By JAN LARSON McLAUGHLIN BG Independent News   East Wooster Street in Bowling Green may not be the only route in the area steering for roundabouts. Wood County Engineer John Musteric has asked for a safety study to be conducted at the intersection of Napoleon Road and Campbell Hill Road – just on the east side of Bowling Green. The Wood County Commissioners agreed to the study, which will be conducted by Poggemeyer Design Group. According to Musteric, the Campbell Hill-Napoleon intersection was identified on a list compiled by the Ohio County Engineers Association as one of the worst intersections in the region for accidents. Other Wood County intersections have made the list in the past, including Hull Prairie and Roachton, which now has a roundabout, and several on Oregon Road between Ohio 795 and the city of Northwood. A roundabout is currently being considered for the intersection of First Street and Oregon Road, Musteric said. In the city of Bowling Green, roundabouts are planned at East Wooster’s intersections with Interstate 75, Dunbridge Road and Campbell Hill Road. Now it appears there may be one more roundabout, just on the outer edge of the city. During the past three years, Musteric said the Campbell Hill-Napoleon crossing has been the site of about 45 accidents. Most have involved property damage and none have been fatal crashes, he said. “There have been a lot of accidents there,” he said. It doesn’t seem to be a matter of visibility, and the county has added signage. But that doesn’t seem to have helped. “People are stopping at Campbell Hill and then they pull out…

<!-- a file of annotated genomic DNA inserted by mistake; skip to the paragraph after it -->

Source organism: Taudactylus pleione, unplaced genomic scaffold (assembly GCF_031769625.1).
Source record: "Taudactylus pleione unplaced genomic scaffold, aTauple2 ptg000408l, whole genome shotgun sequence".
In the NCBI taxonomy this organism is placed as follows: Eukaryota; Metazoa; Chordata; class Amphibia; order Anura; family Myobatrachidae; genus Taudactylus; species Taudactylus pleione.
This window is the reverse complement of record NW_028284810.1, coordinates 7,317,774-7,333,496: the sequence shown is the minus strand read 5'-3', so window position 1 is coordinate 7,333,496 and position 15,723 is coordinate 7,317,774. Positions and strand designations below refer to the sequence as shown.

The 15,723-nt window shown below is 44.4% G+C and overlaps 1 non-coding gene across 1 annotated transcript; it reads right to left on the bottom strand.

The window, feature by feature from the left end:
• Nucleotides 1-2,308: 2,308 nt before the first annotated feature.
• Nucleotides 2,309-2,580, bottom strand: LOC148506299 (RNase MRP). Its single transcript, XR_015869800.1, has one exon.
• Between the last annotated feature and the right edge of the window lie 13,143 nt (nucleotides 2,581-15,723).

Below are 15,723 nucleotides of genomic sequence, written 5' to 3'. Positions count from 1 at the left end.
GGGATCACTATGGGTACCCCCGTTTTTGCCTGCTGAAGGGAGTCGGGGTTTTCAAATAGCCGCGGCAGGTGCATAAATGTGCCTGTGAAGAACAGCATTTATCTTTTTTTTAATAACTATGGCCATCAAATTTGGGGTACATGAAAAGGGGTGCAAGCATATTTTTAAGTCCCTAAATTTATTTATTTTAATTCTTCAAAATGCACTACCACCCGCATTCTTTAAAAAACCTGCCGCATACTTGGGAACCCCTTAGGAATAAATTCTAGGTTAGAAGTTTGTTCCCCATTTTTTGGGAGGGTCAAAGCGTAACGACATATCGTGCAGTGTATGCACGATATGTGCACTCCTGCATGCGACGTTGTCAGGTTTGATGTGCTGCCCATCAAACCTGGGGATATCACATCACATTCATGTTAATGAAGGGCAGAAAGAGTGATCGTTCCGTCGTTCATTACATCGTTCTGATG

Pipeline petition cleared to appear on BG ballot

By JAN LARSON McLAUGHLIN BG Independent News   The Wood County Board of Elections voted this morning to let Bowling Green voters decide the fate of a pipeline charter amendment. It may then be up to the courts to decide of the amendment is constitutional. The board voted with three in favor – John Cuckler, Dick Newlove and Mike Zickar. Mike Marsh recused himself since he is the city attorney for Bowling Green. “This board has traditionally, philosophically had a tendency to put things on the ballot and not keep them off,” Newlove said prior to the vote. After the vote, Newlove said a new state law (House Bill 463) does add some complexities to the process since it asks local entities to decide if ballot issues are constitutional. In this case, it charges the board to determine if the charter amendment is asking the city to give citizens rights that the city has no authority to give. “The new law does kind of put us in a difficult position,” Newlove said. “Our attitude was to let the voters decide.” Zickar agreed. “They did all of the work collecting signatures and meeting deadlines,” he said. “We wanted to let the people to decide.” Ultimately, however, it may be up the courts to decide if the charter amendment is constitutional. Prior to the decision this morning, citizen activist Lisa Kochheiser asked the board to let Bowling Green citizens vote on the issue. “I speak for the people of Bowling Green who want to protect their community from corporations, like Nexus pipeline,” Kochheiser said. Kochheiser told the board of elections that they…